Health is a critical component in addressing inequalities, and should be key in the Addis action agenda. In the global south, a substantial part of health expenses are out of pocket, and this jeopardises the lives and the health of people, especially the poor and the lower-income groups. Above all, it is important that any discussions on health are comprehensive and do not have a silo-ed approach. This should then reflect on comprehensive and not vertical funding. Most importantly, the public health agenda should not become the domain of businesses, which will compromise the goal of universal access to health. Additionally, the 2001 Doha Declaration on the TRIPS Agreement and Public Health adopted by the WTO Ministerial Conference of 2001 in Doha is of significance here as it reaffirmed the flexibility of TRIPS member states in circumventing patent rights for better access to essential medicines. In health, incentive schemes formalised by governments, are not nuanced in their approach and are not effective. For example, although there has been an increase in institutional deliveries in India since the implementation of its national incentive programme, Janani Suraksha Yojana, with no attention to increase the capacity of the institutions in terms of human resource and infrastructure, the quality and care given to women who seek delivery services was heavily compromised. The incentive programme has therefore failed in reaching the most disadvantaged women who are most vulnerable to maternal deaths.
Incentives for the corporate sector is therefore not a viable option for sustainable development. If we truly aim for sustainable development that cares for and prioritises people and their needs and concerns, project based investments and corporate investments need to be carefully assessed against corruption, misuse and their impact on environment. For example, the Greater Mekong Subregion (GMS) program initiated by Asian Development Bank (ADB) for closer economic integration amongst countries of lower Mekong Basin together with Yunnan and Guangxi Province in China has increasingly become a threat to the ecological integrity of the Mekong river system, undermining the well-being of the millions that depend upon the river and its natural wealth.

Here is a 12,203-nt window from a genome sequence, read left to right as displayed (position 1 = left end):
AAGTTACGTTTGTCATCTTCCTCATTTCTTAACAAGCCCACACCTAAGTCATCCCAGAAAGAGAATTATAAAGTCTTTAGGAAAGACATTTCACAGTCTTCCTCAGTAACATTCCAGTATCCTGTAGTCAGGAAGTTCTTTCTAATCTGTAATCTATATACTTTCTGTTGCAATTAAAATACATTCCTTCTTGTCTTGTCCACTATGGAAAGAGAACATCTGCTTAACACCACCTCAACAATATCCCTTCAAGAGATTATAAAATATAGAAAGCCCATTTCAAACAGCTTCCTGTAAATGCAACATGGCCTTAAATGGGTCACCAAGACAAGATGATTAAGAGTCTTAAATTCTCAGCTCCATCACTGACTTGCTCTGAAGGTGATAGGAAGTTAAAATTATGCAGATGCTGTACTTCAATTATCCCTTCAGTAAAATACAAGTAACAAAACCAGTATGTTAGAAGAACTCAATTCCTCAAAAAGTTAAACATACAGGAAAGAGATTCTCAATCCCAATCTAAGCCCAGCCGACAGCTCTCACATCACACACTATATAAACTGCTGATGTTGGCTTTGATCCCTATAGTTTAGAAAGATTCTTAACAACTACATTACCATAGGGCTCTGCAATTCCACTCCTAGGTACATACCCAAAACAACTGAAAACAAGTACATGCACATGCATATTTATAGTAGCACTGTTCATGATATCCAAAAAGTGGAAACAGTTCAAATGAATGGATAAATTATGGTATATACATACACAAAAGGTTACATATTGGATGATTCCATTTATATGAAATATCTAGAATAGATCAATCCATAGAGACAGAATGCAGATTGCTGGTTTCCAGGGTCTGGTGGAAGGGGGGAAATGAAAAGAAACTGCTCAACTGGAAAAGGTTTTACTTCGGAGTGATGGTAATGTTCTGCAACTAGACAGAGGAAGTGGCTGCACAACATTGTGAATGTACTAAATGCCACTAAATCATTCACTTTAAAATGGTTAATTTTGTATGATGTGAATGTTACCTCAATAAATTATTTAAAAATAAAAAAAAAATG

Similarly, the role of the Bretton Woods Institutions (BWIs) being part of the FfD process and their subsequent role needs to be interrogated. A difficult question we must ask is why the world is still reeling under a global financial crises despite the role of such powerful financial institutions such as the International Monetary Fund and the World Bank? If the BWIs are to play a significant role in the follow-up of the Addis action agenda, these institutions must be reformed: there needs be transparency and accountability, open space for consensus-building within these institutions. The policies rolled out by the BWIs is often unquestioned and also partly adopted by other development banks at regional and national levels. Will financing for sustainable development be geared to short term, profit-driven goals or the long-term Sustainable Development Goals (SDGs)? We need to ensure that development is a people-owned process and not a bank-driven process. We need to ensure that plans and programmes rolled out in the name of development by these international financial institutions and development banks have social and financial protection of the poor and marginalised at the centre.
We therefore recommend:
• Promoting Foreign Direct Investment must also not be done at the cost of people. Systems must be in place to ensure fair wages, fair taxation, and decent work conditions according to international standards such as the ILO. Tax breaks for the private sector must be removed as health cannot be compromised for profits. Laws including labour laws and anti-pollutant laws must also be effectively practised to ensure labour protection and prevent environmental damage. Commitments must be made to adhere to international conventions on climate change issues. Workers’ rights in formal, non-formal, paid and unpaid care work must also be recognised and upheld.